A dark-horse possibility for 2012, Thune is a South Dakota senator who has focused on the country's fiscal situation. To get to the Senate, he defeated Democratic incumbent Tom Daschle, who had been the Senate majority leader.
As tangible evidence that he is gauging his prospects, Thune spoke to the conservative conference last week and is to address Lincoln Day dinners in Minnesota on Feb. 25 and Missouri on Feb. 26.
Barbour is the popular governor of Mississippi who helped the state rebound from Hurricane Katrina while neighboring Louisiana struggled. He was the party's chairman before moving to the Mississippi governor's house, and was also chairman of the Republican Governors Association.
A sound-bite machine with a Southern drawl, he is popular with reporters. He raised some eyebrows with a magazine interview recently in which he said he did not notice much about the civil rights movement while growing up in his Deep South state. He seemed to be trying to rectify the comments this week by proposing a civil rights museum for his state.
Distinguishing himself as a conservative who is "not angry," the former Arkansas governor used a mixture of anti-abortion, anti-gay politics and regular-guy charm to win the 2008 Iowa caucus against better-known candidates.
A Baptist minister with strong ties to conservative Christian groups, Huckabee continues to poll strongly in Iowa and has been considered a potential presidential front-runner in 2012. But he is also dogged by controversy from decisions granting clemency to convicted criminals in Arkansas, including a felon who later allegedly killed four Washington state policemen and died in a gun battle with a Seattle officer.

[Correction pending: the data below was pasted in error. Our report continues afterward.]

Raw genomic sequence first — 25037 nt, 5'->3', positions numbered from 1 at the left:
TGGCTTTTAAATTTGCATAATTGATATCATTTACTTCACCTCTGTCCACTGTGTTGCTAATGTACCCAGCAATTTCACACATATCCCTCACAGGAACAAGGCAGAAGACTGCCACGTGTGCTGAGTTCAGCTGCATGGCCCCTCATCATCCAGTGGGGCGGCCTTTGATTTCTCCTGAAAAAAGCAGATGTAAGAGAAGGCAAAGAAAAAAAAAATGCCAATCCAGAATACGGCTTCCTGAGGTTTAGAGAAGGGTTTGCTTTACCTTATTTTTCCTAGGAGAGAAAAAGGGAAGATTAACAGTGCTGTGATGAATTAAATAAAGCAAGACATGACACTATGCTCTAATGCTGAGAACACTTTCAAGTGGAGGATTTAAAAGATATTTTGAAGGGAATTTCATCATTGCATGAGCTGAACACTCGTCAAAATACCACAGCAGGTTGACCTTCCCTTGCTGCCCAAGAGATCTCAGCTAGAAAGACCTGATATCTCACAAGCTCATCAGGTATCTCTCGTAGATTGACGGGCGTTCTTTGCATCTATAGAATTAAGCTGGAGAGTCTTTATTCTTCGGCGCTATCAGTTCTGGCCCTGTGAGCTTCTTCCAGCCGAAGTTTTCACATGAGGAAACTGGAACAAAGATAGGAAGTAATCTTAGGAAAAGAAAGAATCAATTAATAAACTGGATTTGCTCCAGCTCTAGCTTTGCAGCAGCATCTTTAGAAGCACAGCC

If there is one thing Palin has it's buzz. The former Alaska governor has used lucrative television, book and speaker deals to emerge as one of her party's biggest stars since being the 2008 Republican vice presidential nominee.
She is a leading voice in the fiscally conservative Tea Party movement and enhanced her influence by campaigning for its candidates across the country in last year's congressional elections.
But some Republican heavyweights are leery of Palin because she is a polarizing figure and her support seems to be limited to conservatives. In a self-inflicted wound, she caused controversy last month with comments about a media "blood libel" against her after Arizona shootings on Jan. 8.
Palin is still keeping her supporters guessing on whether she will in fact run.
Raised eyebrows in the White House by declaring his intention to resign at the end of April as Obama's U.S. ambassador to China and to let it be known that he is considering a race for the Republican presidential nomination.
Like Romney, Huntsman has roots in Utah and is Mormon. Huntsman is a former governor of Utah and is a moderate Republican, which may make it difficult for him to win over conservatives who play a giant role in the nominating process.
Huntsman's brother, Peter Huntsman, told Reuters on Thursday that Jon Huntsman will announce whether he is going to run for president in the next couple of weeks.
The New Jersey governor drew national attention as a corruption-busting U.S. attorney who won convictions or guilty pleas against scores of public officials. He has since proved a popular governor in a traditionally Democratic state, despite ardent stands against abortion and gay marriage.
In a visit to Washington this week, Christie railed against deficits and debts, criticized both parties and then declared he did not plan to run for president in 2012.
The celebrity real estate magnate has been talking up the possibility of running for president in 2012, which would give him the opportunity to use his signature line on Obama: "You're fired," from his NBC TV show "The Apprentice."
It isn't clear whether Trump is talking about running simply to add to his celebrity status, or whether he is serious. He was a last-minute entry into the list of speakers at the conservative conference.
(Reporting by Steve Holland; Editing by Eric Walsh)